As the population of vast areas of Philadelphia’s north side becameexclusively black in the 1960s, gang ghting became increasingly intrara-cial. In 1973, for example, two North Philadelphia gangs, the Valley gangand the Norris Street gang, fought over an abandoned area known as the‘graveyard’ which consisted of ‘3 or 4 acres of smashed brick and twistedtailpipe’ (Lieber 1975, p. 42). In Los Angeles, con ict-oriented blackgangs began to form in the housing projects in Watts during the 1950s. ALocalism in white and black283Downloaded by [Lulea University of Technology] at 12:55 11 August 2013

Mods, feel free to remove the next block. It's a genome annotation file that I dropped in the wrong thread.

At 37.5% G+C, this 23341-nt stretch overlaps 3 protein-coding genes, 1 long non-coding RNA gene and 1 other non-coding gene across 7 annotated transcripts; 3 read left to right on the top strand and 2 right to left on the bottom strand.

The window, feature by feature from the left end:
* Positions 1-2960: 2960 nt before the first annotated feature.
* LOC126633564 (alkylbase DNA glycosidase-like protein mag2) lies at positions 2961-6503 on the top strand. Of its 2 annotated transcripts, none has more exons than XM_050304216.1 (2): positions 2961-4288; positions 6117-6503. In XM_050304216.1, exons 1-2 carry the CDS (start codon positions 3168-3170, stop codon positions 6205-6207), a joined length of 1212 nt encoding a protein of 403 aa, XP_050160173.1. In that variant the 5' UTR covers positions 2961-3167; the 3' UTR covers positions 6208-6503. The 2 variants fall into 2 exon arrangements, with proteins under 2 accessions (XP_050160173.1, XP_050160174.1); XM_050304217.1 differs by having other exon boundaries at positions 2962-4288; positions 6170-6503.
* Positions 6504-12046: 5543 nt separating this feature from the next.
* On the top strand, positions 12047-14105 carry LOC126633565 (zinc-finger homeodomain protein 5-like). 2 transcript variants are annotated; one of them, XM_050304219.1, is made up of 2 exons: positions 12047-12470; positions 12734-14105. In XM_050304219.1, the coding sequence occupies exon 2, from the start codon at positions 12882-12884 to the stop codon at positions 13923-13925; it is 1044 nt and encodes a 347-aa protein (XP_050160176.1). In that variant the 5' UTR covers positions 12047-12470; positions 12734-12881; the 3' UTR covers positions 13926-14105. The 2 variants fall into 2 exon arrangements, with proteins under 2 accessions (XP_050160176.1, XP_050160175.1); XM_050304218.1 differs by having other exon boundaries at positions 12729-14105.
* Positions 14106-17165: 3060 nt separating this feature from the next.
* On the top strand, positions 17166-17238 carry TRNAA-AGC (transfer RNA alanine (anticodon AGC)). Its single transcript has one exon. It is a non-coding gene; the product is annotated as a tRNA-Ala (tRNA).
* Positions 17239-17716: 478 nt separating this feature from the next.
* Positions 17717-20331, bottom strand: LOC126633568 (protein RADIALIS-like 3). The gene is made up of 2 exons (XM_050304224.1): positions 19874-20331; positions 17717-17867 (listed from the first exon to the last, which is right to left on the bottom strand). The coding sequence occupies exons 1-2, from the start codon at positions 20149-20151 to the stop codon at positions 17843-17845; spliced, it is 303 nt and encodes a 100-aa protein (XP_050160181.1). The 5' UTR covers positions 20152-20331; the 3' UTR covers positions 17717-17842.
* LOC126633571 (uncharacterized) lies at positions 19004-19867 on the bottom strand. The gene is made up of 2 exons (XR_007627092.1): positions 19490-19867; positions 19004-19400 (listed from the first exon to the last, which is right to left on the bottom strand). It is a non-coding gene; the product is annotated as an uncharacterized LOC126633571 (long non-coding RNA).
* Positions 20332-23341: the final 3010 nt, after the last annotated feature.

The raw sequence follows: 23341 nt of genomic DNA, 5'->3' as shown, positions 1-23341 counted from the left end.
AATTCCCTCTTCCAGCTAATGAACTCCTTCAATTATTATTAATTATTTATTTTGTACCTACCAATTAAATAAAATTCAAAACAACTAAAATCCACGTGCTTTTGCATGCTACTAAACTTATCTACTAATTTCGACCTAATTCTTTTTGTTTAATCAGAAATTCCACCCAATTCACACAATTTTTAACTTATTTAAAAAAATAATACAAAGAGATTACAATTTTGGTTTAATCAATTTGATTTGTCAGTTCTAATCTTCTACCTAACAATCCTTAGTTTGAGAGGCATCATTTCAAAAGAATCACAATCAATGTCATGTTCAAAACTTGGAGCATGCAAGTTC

little farther north in the Florence/Firestone district, which was under-going racial transition, the Slausons emerged partly in response to attacksby whites on defenseless blacks. However, white ight led to turf- andhonour-based rivalries between the Slausons and various Watts gangs. Afew years after the formation of the rst Crip gang in 1969, maraudingCrips, belonging to different sets, such as the West Side Crips, MainStreet Crips and Grape Street Watts Crips, began to victimize youthliving on Piru Street in Compton, who then banded together for protec-tion. The Pirus, Brims, Bishops, Blood Fives, Swans, and other gangsformed the nucleus of the Blood Nation. By the early 1980s not only wereCrips ghting Bloods, but different Crip sets were also locked in deadlyturf- and honour-based feuds (Valentine 1995, pp. 45–50; Quicker andBatani-Khalfani 1998, pp. 18–20).Extreme racial segregation in Chicago, Milwaukee, St. Louis andCleveland has virtually eliminated confrontations between black andwhite youth gangs (Dawley 1973; Hagedorn 1988; Decker and VanWinkle 1996; Huff 1996). In New York, however, black-white gang vio-lence has persisted in places where black housing projects were built nearwhite working-class neighbourhoods. In South Brooklyn, for example,the proximity of the predominantly black Red Hook Houses to CarrollGardens, an Italian neighbourhood of brownstones, has been the sourceof more than thirty years of interracial youth violence (Barron 1997;Martin 1997).The increased violence associated with gang ghting in impoverishedAfrican-American neighbourhoods can be traced to growing joblessnessamong youth, especially in cities like Philadelphia, Cleveland, Detroitand St. Louis. Another reason why a destructive con ict subculturebegan to emerge among African-American youth was that opportunitiesfor illegal work as bouncers or numbers runners declined. By 1940 Italiangangsters had seized control of numbers gambling in Boston, New York,Philadelphia, Cleveland and Detroit, and, in 1952, Sam ‘Mooney’Giancana took over Chicago’s lucrative black-operated policy racket(Pinderhughes 1987, p. 147; Schatzberg and Kelly 1996, pp. 78, 102). Thefailure of black street gangs during the 1950s and 1960s to develop intocriminal organizations, or even to provide major services to white crim-inal organizations, reected their inability to inuence the operation ofcrime or to launder money because of the political and economic mar-ginality of urban black communities (Ianni 1974).